More fundamentally, the argument that police offi cers can simply avoid dangerous people ignores the na ture of an officer's job. "Asking questions is an essential part of police investigation," Hiibel v. Sixth Judicial Dist. Ct. , 542 U.S. 177, 185 (2004), and good police work will often require an officer to venture into places or situations that private citizens might sensibly choose to avoid. Because "consensual encounter[s] * * * impli cate no Fourth Amendment interest," Florida v. Ro driguez, 469 U.S. 1, 5-6 (1984) (per curiam), the rule adopted by the court of appeals would encourage those who wish to avoid any contact with the police to arm themselves so as to deter officers from approaching them in the absence of particularized suspicion of unlaw ful conduct. This Court has previously refused to con strue the Fourth Amendment to create precisely those sorts of "perverse incentives." Scott v. Harris, 127 S. Ct. 1769, 1779 (2007); see ibid. (declining "to lay down a rule requiring the police to allow fleeing suspects to get away whenever they drive so recklessly that they put other people's lives in danger"). Cf. California v. Hodari D., 499 U.S. 621, 627 (1991) (stating that because "[s]treet pursuits always place the public at some risk, * * * compliance with police orders to stop should therefore be encouraged").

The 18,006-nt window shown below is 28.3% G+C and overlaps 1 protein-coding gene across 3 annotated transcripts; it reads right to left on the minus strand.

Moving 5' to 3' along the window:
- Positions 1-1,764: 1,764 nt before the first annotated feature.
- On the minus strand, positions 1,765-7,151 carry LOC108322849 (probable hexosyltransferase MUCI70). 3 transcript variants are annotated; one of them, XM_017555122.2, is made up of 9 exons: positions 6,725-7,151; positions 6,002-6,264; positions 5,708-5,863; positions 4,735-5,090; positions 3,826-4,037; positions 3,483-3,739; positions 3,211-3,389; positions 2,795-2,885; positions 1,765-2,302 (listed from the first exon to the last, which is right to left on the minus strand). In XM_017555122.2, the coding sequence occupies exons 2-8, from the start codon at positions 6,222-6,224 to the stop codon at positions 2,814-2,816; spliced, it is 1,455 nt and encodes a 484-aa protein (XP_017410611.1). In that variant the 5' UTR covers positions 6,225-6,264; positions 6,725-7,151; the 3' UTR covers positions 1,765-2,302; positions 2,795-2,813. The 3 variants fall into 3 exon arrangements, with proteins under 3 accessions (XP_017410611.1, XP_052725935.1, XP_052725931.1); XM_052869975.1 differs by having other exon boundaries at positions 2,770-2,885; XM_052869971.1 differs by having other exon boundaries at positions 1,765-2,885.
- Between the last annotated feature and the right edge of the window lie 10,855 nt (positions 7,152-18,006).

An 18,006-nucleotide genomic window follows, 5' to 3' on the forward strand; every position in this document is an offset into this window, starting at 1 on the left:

Second, the Arizona Court of Appeals reasoned that permitting a brief pat-down search for weapons in the absence of reasonable suspicion of criminal wrongdoing would be "inconsistent with" the principle that "a person is allowed to disregard or flee from a consensual encoun ter with law enforcement officers." Pet. App. A7-A8; see Ilono H., 113 P.3d at 700; see also Terry, 392 U.S. at 33 (Harlan, J., concurring); United States v. Gray, 213 F.3d 998, 1000 (8th Cir. 2000). Citizens may as a general mat ter decline to interact with a police officer in the absence of reasonable suspicion that they have engaged or are engaging in criminal wrongdoing. A person who has consented to speak with an officer may also-in the ab sence of reasonable suspicion-choose to terminate the encounter and depart the scene in a manner that does not threaten the safety of the officer or others in the vicinity. But neither of those propositions establishes that a person whom an officer has reason to believe may be armed and dangerous has a right both to remain in the presence of an officer in a place where the officer has lawful authority to be and to be immune from a lim ited pat-down search designed to ensure the officer's safety. Such a rule would compel police officers either to retreat from places where they have lawful authority to be or to expose themselves to unreasonable risks.